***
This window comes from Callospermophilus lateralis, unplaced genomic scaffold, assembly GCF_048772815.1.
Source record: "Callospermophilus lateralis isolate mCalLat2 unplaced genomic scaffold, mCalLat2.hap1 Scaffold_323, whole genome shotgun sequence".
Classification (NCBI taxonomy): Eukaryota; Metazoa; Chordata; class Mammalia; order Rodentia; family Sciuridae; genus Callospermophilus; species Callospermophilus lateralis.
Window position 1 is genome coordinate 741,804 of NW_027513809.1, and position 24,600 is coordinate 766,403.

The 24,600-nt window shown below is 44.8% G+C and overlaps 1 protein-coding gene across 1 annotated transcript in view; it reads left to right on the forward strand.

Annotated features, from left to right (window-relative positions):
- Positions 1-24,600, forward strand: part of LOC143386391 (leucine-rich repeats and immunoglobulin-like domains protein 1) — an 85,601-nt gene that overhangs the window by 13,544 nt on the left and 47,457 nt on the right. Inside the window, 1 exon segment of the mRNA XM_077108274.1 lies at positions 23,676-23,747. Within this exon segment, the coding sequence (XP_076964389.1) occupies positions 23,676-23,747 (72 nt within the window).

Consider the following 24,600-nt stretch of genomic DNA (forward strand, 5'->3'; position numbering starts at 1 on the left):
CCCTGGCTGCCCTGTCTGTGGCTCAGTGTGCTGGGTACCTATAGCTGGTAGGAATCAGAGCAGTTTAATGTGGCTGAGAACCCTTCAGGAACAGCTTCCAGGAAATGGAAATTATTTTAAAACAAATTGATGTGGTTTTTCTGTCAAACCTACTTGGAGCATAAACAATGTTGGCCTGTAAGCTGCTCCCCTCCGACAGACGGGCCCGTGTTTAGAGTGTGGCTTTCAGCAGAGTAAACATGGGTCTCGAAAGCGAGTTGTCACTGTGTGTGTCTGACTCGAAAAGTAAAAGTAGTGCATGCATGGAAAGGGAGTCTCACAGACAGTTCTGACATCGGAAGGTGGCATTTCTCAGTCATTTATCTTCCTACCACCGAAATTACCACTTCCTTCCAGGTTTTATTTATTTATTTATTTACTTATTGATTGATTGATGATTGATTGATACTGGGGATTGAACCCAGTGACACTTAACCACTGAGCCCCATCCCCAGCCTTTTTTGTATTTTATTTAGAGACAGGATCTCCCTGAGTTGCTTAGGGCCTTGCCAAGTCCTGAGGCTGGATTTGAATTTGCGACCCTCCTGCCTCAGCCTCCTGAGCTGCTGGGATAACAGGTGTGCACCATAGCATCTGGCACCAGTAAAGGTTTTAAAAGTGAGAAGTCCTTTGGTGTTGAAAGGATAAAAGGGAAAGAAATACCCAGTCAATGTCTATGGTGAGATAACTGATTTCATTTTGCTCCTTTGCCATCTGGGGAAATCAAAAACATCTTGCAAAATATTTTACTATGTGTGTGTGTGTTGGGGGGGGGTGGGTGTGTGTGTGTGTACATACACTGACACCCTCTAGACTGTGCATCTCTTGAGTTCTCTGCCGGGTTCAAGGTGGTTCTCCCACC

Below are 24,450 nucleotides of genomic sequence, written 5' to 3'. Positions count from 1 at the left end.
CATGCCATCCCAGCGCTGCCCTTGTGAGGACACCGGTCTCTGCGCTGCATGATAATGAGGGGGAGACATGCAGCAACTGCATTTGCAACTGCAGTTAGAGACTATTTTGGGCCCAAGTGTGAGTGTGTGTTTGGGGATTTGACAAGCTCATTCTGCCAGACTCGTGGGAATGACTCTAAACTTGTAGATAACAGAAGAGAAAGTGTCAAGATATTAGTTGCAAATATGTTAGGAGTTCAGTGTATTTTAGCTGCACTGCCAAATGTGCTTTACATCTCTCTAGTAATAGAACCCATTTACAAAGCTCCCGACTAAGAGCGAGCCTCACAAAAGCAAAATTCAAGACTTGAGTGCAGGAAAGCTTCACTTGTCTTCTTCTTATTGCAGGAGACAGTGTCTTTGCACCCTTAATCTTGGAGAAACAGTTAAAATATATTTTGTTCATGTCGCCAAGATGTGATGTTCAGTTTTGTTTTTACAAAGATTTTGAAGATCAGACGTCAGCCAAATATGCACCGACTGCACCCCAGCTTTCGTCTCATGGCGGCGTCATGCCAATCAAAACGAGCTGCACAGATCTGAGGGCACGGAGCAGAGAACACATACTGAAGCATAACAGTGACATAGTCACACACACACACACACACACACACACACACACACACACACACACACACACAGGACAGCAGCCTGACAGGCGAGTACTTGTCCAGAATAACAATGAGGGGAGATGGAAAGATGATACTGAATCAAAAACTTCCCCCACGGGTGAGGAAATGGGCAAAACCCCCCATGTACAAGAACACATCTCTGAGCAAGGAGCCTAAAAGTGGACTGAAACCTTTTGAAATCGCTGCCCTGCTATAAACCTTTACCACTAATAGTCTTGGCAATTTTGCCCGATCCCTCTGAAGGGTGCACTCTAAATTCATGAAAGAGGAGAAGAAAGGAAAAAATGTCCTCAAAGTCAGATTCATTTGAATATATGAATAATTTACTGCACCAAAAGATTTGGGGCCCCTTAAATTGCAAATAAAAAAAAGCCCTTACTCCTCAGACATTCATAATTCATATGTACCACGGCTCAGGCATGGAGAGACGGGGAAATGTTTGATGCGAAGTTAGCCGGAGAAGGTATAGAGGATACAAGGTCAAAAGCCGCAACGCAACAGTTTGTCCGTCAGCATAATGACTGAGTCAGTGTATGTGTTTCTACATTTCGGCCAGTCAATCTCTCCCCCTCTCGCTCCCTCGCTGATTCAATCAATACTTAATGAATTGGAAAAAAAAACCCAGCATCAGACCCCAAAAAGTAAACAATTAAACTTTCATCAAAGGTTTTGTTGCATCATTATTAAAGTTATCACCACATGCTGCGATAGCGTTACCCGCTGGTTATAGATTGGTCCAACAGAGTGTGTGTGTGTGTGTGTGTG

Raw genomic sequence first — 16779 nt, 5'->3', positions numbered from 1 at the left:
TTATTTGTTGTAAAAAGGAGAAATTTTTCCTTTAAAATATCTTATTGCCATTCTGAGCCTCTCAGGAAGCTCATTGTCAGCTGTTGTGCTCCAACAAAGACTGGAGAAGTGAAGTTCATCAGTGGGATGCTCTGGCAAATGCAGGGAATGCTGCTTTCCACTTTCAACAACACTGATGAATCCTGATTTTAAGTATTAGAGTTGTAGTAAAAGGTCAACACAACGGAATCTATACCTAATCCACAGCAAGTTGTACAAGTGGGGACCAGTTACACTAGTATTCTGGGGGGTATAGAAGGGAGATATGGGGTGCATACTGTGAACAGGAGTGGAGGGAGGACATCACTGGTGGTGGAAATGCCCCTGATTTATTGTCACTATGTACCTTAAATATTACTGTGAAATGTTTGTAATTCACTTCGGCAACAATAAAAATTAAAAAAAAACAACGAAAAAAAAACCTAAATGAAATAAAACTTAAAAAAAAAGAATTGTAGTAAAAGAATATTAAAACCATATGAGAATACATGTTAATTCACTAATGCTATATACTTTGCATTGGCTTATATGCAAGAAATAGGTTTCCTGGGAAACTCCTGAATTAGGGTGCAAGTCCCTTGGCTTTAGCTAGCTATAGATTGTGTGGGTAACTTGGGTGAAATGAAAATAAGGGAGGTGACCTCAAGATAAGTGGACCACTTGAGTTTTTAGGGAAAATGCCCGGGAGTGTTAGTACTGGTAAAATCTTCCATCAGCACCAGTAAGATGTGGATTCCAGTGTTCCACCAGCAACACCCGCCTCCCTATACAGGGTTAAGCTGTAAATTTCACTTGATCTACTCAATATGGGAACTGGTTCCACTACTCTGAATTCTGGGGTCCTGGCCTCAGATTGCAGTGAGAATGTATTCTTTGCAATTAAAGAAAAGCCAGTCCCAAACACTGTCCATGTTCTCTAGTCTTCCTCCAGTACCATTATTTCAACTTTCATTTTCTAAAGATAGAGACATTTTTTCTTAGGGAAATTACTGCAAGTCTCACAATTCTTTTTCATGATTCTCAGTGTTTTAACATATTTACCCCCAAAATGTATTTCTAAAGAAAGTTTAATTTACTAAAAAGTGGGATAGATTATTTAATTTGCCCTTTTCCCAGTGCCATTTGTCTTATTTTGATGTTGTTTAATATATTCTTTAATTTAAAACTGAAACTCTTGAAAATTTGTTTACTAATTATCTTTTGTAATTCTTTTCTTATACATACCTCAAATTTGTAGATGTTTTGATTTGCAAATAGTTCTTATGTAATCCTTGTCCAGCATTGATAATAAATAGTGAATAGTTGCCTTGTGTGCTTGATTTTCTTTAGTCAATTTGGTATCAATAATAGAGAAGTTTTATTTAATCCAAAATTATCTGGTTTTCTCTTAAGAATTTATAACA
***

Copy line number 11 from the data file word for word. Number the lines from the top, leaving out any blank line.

CATGCCATCCCAGCGCTGCCCTTGTGAGGACACCGGTCTCTGCGCTGCATGATAATGAGGGGGAGACATGCAGCAACTGCATTTGCAACTGCAGTTAGAGACTATTTTGGGCCCAAGTGTGAGTGTGTGTTTGGGGATTTGACAAGCTCATTCTGCCAGACTCGTGGGAATGACTCTAAACTTGTAGATAACAGAAGAGAAAGTGTCAAGATATTAGTTGCAAATATGTTAGGAGTTCAGTGTATTTTAGCTGCACTGCCAAATGTGCTTTACATCTCTCTAGTAATAGAACCCATTTACAAAGCTCCCGACTAAGAGCGAGCCTCACAAAAGCAAAATTCAAGACTTGAGTGCAGGAAAGCTTCACTTGTCTTCTTCTTATTGCAGGAGACAGTGTCTTTGCACCCTTAATCTTGGAGAAACAGTTAAAATATATTTTGTTCATGTCGCCAAGATGTGATGTTCAGTTTTGTTTTTACAAAGATTTTGAAGATCAGACGTCAGCCAAATATGCACCGACTGCACCCCAGCTTTCGTCTCATGGCGGCGTCATGCCAATCAAAACGAGCTGCACAGATCTGAGGGCACGGAGCAGAGAACACATACTGAAGCATAACAGTGACATAGTCACACACACACACACACACACACACACACACACACACACACACACACACACAGGACAGCAGCCTGACAGGCGAGTACTTGTCCAGAATAACAATGAGGGGAGATGGAAAGATGATACTGAATCAAAAACTTCCCCCACGGGTGAGGAAATGGGCAAAACCCCCCATGTACAAGAACACATCTCTGAGCAAGGAGCCTAAAAGTGGACTGAAACCTTTTGAAATCGCTGCCCTGCTATAAACCTTTACCACTAATAGTCTTGGCAATTTTGCCCGATCCCTCTGAAGGGTGCACTCTAAATTCATGAAAGAGGAGAAGAAAGGAAAAAATGTCCTCAAAGTCAGATTCATTTGAATATATGAATAATTTACTGCACCAAAAGATTTGGGGCCCCTTAAATTGCAAATAAAAAAAAGCCCTTACTCCTCAGACATTCATAATTCATATGTACCACGGCTCAGGCATGGAGAGACGGGGAAATGTTTGATGCGAAGTTAGCCGGAGAAGGTATAGAGGATACAAGGTCAAAAGCCGCAACGCAACAGTTTGTCCGTCAGCATAATGACTGAGTCAGTGTATGTGTTTCTACATTTCGGCCAGTCAATCTCTCCCCCTCTCGCTCCCTCGCTGATTCAATCAATACTTAATGAATTGGAAAAAAAAACCCAGCATCAGACCCCAAAAAGTAAACAATTAAACTTTCATCAAAGGTTTTGTTGCATCATTATTAAAGTTATCACCACATGCTGCGATAGCGTTACCCGCTGGTTATAGATTGGTCCAACAGAGTGTGTGTGTGTGTGTGTGTG